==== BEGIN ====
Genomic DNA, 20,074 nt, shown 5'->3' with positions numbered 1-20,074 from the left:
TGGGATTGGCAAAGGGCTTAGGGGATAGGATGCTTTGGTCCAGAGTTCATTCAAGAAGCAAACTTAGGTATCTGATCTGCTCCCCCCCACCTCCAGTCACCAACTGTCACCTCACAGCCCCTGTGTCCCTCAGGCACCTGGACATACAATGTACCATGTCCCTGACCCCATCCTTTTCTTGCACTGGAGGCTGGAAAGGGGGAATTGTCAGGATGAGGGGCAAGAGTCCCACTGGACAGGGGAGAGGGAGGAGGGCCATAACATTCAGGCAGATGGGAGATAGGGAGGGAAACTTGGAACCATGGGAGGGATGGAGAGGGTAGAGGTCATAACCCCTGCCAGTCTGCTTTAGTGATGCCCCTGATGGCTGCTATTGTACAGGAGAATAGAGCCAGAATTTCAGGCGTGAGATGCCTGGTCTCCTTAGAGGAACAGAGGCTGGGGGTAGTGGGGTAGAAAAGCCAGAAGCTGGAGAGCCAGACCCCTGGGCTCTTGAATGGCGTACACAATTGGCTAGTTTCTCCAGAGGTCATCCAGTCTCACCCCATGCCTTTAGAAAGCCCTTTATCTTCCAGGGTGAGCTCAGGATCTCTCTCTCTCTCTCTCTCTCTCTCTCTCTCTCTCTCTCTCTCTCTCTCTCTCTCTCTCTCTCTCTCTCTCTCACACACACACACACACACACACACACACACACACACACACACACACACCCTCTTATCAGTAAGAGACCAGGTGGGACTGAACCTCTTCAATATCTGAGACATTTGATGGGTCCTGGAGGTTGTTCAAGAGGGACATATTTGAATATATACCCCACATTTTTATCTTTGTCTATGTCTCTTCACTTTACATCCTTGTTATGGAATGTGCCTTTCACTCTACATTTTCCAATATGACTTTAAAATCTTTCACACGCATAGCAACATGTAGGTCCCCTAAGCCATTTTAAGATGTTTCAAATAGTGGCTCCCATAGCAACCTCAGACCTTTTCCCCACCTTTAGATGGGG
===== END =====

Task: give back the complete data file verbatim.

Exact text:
Genomic DNA, 20,074 nt, shown 5'->3' with positions numbered 1-20,074 from the left:
TGGGATTGGCAAAGGGCTTAGGGGATAGGATGCTTTGGTCCAGAGTTCATTCAAGAAGCAAACTTAGGTATCTGATCTGCTCCCCCCCACCTCCAGTCACCAACTGTCACCTCACAGCCCCTGTGTCCCTCAGGCACCTGGACATACAATGTACCATGTCCCTGACCCCATCCTTTTCTTGCACTGGAGGCTGGAAAGGGGGAATTGTCAGGATGAGGGGCAAGAGTCCCACTGGACAGGGGAGAGGGAGGAGGGCCATAACATTCAGGCAGATGGGAGATAGGGAGGGAAACTTGGAACCATGGGAGGGATGGAGAGGGTAGAGGTCATAACCCCTGCCAGTCTGCTTTAGTGATGCCCCTGATGGCTGCTATTGTACAGGAGAATAGAGCCAGAATTTCAGGCGTGAGATGCCTGGTCTCCTTAGAGGAACAGAGGCTGGGGGTAGTGGGGTAGAAAAGCCAGAAGCTGGAGAGCCAGACCCCTGGGCTCTTGAATGGCGTACACAATTGGCTAGTTTCTCCAGAGGTCATCCAGTCTCACCCCATGCCTTTAGAAAGCCCTTTATCTTCCAGGGTGAGCTCAGGATCTCTCTCTCTCTCTCTCTCTCTCTCTCTCTCTCTCTCTCTCTCTCTCTCTCTCTCTCTCTCTCTCTCTCTCTCACACACACACACACACACACACACACACACACACACACACACACACACCCTCTTATCAGTAAGAGACCAGGTGGGACTGAACCTCTTCAATATCTGAGACATTTGATGGGTCCTGGAGGTTGTTCAAGAGGGACATATTTGAATATATACCCCACATTTTTATCTTTGTCTATGTCTCTTCACTTTACATCCTTGTTATGGAATGTGCCTTTCACTCTACATTTTCCAATATGACTTTAAAATCTTTCACACGCATAGCAACATGTAGGTCCCCTAAGCCATTTTAAGATGTTTCAAATAGTGGCTCCCATAGCAACCTCAGACCTTTTCCCCACCTTTAGATGGGG